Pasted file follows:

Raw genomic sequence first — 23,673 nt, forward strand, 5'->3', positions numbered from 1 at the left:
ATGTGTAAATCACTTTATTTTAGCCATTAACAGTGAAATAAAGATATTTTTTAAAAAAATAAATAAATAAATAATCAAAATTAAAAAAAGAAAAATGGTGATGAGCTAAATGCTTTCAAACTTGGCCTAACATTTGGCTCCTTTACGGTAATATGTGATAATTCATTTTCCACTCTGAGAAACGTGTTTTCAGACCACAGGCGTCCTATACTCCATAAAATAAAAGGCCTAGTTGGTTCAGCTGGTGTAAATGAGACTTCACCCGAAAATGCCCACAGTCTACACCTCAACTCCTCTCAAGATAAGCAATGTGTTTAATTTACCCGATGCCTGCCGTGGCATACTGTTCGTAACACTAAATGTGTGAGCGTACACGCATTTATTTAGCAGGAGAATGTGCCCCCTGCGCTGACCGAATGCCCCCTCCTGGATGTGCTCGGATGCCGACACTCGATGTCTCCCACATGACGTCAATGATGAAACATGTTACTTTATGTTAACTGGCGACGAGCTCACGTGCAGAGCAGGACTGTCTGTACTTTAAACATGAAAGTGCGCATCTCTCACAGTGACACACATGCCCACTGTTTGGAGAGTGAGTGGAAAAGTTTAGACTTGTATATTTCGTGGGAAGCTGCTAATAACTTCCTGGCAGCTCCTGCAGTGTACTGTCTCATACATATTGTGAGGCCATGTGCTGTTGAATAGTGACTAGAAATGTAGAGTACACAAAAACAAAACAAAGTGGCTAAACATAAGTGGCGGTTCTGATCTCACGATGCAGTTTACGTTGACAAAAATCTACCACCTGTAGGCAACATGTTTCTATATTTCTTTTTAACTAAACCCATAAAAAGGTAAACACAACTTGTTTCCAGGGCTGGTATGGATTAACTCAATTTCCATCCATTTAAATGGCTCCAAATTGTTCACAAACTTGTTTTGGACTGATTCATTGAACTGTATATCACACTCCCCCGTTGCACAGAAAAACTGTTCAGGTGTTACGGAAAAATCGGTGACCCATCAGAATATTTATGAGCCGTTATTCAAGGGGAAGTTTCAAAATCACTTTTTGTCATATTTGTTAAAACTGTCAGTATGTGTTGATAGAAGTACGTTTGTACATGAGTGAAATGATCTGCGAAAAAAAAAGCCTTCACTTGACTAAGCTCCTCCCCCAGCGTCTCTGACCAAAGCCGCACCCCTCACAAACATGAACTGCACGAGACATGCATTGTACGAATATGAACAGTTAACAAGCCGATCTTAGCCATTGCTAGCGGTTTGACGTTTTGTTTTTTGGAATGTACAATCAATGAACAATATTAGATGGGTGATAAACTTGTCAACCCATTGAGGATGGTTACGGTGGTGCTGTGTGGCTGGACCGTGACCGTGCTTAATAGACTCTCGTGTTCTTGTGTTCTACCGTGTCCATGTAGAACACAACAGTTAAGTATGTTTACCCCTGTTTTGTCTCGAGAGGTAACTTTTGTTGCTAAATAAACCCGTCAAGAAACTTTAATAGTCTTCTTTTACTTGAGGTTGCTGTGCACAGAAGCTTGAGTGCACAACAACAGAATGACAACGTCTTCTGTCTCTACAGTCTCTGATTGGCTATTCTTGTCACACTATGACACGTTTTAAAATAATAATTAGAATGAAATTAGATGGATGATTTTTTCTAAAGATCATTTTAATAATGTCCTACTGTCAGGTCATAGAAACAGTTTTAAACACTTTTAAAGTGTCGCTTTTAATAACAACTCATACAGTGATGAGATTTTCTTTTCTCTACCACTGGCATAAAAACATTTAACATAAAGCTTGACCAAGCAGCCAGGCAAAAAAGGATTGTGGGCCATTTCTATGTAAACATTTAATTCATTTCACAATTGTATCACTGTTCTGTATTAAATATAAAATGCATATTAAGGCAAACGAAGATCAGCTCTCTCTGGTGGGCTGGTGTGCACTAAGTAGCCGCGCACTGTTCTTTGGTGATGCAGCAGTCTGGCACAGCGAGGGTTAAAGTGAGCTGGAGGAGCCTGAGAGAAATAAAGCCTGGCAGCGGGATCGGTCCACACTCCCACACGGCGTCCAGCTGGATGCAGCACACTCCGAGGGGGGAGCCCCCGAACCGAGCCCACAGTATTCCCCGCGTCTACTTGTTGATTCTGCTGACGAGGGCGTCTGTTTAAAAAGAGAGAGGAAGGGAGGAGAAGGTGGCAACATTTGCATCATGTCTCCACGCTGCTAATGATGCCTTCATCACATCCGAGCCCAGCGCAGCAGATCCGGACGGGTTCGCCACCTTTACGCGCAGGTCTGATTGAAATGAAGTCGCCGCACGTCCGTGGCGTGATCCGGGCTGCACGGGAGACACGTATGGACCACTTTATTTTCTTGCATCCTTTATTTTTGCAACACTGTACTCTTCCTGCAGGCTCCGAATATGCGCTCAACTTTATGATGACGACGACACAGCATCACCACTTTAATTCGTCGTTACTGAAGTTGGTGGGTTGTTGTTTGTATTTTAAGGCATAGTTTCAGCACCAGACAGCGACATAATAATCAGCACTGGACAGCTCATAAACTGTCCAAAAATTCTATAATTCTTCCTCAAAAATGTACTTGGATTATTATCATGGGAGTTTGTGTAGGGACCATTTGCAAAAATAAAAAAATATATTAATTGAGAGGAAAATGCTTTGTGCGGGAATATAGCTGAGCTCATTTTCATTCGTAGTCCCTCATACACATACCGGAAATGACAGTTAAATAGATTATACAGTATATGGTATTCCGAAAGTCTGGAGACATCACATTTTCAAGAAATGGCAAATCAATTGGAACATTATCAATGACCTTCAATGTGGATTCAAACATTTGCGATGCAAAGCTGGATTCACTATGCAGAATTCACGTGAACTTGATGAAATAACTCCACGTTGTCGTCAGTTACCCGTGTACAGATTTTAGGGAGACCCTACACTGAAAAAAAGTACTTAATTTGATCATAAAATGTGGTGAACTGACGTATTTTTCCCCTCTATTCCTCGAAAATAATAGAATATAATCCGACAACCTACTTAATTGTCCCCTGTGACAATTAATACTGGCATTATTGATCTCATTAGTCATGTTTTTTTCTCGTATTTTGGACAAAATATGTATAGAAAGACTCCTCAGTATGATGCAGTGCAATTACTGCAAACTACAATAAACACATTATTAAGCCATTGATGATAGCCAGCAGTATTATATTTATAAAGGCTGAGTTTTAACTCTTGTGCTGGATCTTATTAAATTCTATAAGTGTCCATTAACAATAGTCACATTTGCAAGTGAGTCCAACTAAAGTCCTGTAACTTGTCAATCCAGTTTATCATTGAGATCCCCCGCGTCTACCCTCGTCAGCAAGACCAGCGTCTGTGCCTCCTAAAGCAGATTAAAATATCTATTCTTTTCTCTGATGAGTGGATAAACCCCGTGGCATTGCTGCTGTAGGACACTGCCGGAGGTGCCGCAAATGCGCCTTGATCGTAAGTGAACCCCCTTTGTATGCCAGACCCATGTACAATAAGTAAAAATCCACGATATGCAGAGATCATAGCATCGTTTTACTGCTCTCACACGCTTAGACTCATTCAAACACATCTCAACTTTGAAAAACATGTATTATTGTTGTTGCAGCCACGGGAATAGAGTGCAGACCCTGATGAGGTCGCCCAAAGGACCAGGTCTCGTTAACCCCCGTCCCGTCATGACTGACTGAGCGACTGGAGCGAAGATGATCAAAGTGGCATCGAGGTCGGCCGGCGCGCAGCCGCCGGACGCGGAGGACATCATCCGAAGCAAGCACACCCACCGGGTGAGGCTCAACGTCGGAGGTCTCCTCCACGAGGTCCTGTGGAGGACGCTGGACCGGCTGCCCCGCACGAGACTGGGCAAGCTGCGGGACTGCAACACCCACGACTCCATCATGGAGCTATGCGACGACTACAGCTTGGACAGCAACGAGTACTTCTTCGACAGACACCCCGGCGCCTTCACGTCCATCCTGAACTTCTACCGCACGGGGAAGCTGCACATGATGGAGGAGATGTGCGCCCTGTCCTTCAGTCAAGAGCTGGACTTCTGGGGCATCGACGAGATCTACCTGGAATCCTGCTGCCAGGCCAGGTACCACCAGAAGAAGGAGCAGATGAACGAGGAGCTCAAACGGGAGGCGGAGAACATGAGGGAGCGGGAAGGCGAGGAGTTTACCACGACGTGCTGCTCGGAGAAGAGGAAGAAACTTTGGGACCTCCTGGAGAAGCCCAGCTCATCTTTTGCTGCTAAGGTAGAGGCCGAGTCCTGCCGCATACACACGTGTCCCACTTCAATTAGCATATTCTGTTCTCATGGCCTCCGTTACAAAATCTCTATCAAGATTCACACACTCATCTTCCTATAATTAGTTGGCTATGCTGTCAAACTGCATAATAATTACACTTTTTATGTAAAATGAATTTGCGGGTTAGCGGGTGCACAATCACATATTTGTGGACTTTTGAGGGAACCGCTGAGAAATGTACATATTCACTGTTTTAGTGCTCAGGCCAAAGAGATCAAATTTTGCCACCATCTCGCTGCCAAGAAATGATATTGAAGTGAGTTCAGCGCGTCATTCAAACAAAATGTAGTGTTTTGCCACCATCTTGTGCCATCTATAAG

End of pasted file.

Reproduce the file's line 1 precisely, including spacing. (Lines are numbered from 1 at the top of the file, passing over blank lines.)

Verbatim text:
Raw genomic sequence first — 23,673 nt, forward strand, 5'->3', positions numbered from 1 at the left: